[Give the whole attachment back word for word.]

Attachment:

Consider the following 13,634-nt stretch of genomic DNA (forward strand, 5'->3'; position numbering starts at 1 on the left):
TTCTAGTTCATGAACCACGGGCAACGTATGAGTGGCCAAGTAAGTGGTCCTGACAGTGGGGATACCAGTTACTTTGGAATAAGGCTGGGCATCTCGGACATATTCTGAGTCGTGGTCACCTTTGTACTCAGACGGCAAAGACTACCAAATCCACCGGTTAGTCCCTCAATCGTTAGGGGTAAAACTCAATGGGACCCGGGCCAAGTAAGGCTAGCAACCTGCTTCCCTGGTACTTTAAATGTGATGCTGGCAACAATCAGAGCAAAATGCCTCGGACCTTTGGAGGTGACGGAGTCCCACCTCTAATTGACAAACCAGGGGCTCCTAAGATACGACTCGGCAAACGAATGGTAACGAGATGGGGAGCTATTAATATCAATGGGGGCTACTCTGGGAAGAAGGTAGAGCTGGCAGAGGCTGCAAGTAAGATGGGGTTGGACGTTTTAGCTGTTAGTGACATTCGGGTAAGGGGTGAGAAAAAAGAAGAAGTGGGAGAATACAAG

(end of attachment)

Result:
Consider the following 13,634-nt stretch of genomic DNA (forward strand, 5'->3'; position numbering starts at 1 on the left):
TTCTAGTTCATGAACCACGGGCAACGTATGAGTGGCCAAGTAAGTGGTCCTGACAGTGGGGATACCAGTTACTTTGGAATAAGGCTGGGCATCTCGGACATATTCTGAGTCGTGGTCACCTTTGTACTCAGACGGCAAAGACTACCAAATCCACCGGTTAGTCCCTCAATCGTTAGGGGTAAAACTCAATGGGACCCGGGCCAAGTAAGGCTAGCAACCTGCTTCCCTGGTACTTTAAATGTGATGCTGGCAACAATCAGAGCAAAATGCCTCGGACCTTTGGAGGTGACGGAGTCCCACCTCTAATTGACAAACCAGGGGCTCCTAAGATACGACTCGGCAAACGAATGGTAACGAGATGGGGAGCTATTAATATCAATGGGGGCTACTCTGGGAAGAAGGTAGAGCTGGCAGAGGCTGCAAGTAAGATGGGGTTGGACGTTTTAGCTGTTAGTGACATTCGGGTAAGGGGTGAGAAAAAAGAAGAAGTGGGAGAATACAAG